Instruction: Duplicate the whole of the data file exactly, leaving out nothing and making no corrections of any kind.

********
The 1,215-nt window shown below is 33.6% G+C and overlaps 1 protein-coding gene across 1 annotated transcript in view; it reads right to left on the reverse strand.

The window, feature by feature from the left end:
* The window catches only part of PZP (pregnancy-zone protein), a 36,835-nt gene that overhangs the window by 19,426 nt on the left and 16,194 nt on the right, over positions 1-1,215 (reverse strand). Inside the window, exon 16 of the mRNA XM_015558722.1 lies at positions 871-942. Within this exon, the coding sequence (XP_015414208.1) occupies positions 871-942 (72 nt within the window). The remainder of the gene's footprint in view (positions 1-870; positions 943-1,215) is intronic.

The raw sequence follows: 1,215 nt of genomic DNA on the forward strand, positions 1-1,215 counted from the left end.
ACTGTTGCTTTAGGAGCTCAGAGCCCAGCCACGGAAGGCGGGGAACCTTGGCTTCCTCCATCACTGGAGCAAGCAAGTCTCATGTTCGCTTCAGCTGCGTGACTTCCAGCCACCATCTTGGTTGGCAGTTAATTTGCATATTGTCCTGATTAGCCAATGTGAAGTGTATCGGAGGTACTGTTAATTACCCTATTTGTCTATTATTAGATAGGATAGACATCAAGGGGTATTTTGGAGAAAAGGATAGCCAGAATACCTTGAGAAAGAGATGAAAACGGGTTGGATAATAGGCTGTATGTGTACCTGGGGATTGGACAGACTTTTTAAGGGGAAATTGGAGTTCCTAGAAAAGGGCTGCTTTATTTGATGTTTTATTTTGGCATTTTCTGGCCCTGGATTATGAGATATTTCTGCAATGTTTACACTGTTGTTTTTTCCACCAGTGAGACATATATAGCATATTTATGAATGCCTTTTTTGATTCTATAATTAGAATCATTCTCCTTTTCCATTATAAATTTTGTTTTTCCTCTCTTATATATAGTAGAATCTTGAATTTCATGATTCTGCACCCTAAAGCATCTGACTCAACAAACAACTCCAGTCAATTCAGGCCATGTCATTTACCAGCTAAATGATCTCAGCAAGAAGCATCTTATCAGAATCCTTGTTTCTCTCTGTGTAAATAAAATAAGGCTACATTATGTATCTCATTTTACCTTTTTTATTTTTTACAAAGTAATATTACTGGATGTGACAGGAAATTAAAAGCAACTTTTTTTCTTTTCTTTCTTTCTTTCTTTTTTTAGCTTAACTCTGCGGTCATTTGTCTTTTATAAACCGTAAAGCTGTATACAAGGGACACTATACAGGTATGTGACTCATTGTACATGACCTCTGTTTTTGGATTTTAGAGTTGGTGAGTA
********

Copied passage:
The 1,215-nt window shown below is 33.6% G+C and overlaps 1 protein-coding gene across 1 annotated transcript in view; it reads right to left on the reverse strand.

The window, feature by feature from the left end:
* The window catches only part of PZP (pregnancy-zone protein), a 36,835-nt gene that overhangs the window by 19,426 nt on the left and 16,194 nt on the right, over positions 1-1,215 (reverse strand). Inside the window, exon 16 of the mRNA XM_015558722.1 lies at positions 871-942. Within this exon, the coding sequence (XP_015414208.1) occupies positions 871-942 (72 nt within the window). The remainder of the gene's footprint in view (positions 1-870; positions 943-1,215) is intronic.

The raw sequence follows: 1,215 nt of genomic DNA on the forward strand, positions 1-1,215 counted from the left end.
ACTGTTGCTTTAGGAGCTCAGAGCCCAGCCACGGAAGGCGGGGAACCTTGGCTTCCTCCATCACTGGAGCAAGCAAGTCTCATGTTCGCTTCAGCTGCGTGACTTCCAGCCACCATCTTGGTTGGCAGTTAATTTGCATATTGTCCTGATTAGCCAATGTGAAGTGTATCGGAGGTACTGTTAATTACCCTATTTGTCTATTATTAGATAGGATAGACATCAAGGGGTATTTTGGAGAAAAGGATAGCCAGAATACCTTGAGAAAGAGATGAAAACGGGTTGGATAATAGGCTGTATGTGTACCTGGGGATTGGACAGACTTTTTAAGGGGAAATTGGAGTTCCTAGAAAAGGGCTGCTTTATTTGATGTTTTATTTTGGCATTTTCTGGCCCTGGATTATGAGATATTTCTGCAATGTTTACACTGTTGTTTTTTCCACCAGTGAGACATATATAGCATATTTATGAATGCCTTTTTTGATTCTATAATTAGAATCATTCTCCTTTTCCATTATAAATTTTGTTTTTCCTCTCTTATATATAGTAGAATCTTGAATTTCATGATTCTGCACCCTAAAGCATCTGACTCAACAAACAACTCCAGTCAATTCAGGCCATGTCATTTACCAGCTAAATGATCTCAGCAAGAAGCATCTTATCAGAATCCTTGTTTCTCTCTGTGTAAATAAAATAAGGCTACATTATGTATCTCATTTTACCTTTTTTATTTTTTACAAAGTAATATTACTGGATGTGACAGGAAATTAAAAGCAACTTTTTTTCTTTTCTTTCTTTCTTTCTTTTTTTAGCTTAACTCTGCGGTCATTTGTCTTTTATAAACCGTAAAGCTGTATACAAGGGACACTATACAGGTATGTGACTCATTGTACATGACCTCTGTTTTTGGATTTTAGAGTTGGTGAGTA